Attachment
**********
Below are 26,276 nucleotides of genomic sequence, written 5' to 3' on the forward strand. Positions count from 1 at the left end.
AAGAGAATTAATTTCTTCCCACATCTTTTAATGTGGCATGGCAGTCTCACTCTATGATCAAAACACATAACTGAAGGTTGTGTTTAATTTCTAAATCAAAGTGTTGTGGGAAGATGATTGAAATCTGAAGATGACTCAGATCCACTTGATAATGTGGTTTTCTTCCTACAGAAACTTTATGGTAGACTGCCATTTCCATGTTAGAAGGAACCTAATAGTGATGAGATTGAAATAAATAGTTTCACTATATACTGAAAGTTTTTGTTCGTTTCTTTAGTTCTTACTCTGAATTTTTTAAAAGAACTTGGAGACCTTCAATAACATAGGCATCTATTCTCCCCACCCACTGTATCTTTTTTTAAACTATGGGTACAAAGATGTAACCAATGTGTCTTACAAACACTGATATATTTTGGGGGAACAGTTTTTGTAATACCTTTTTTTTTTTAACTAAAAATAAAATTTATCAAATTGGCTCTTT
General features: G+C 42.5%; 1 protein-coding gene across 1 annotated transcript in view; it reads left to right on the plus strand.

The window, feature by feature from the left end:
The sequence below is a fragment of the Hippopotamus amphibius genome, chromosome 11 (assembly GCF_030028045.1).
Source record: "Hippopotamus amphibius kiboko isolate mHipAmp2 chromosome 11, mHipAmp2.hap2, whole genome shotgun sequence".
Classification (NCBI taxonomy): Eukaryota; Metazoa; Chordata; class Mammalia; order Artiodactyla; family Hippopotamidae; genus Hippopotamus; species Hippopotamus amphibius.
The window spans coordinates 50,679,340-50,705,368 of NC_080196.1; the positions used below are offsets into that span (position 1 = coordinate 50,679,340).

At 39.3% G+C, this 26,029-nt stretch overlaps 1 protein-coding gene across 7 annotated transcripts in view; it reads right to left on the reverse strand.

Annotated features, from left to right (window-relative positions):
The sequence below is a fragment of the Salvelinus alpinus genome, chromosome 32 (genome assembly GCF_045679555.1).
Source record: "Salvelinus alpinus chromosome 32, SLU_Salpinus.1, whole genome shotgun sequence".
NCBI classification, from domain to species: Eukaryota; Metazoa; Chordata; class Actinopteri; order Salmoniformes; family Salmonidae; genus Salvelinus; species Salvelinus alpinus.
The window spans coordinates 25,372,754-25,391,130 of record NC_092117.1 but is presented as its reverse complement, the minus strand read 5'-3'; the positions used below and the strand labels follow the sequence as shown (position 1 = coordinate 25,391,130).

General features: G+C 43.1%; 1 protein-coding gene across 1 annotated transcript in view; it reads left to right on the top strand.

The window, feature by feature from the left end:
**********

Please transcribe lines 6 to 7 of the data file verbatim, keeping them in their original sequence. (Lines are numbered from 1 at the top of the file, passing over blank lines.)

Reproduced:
Source record: "Hippopotamus amphibius kiboko isolate mHipAmp2 chromosome 11, mHipAmp2.hap2, whole genome shotgun sequence".
Classification (NCBI taxonomy): Eukaryota; Metazoa; Chordata; class Mammalia; order Artiodactyla; family Hippopotamidae; genus Hippopotamus; species Hippopotamus amphibius.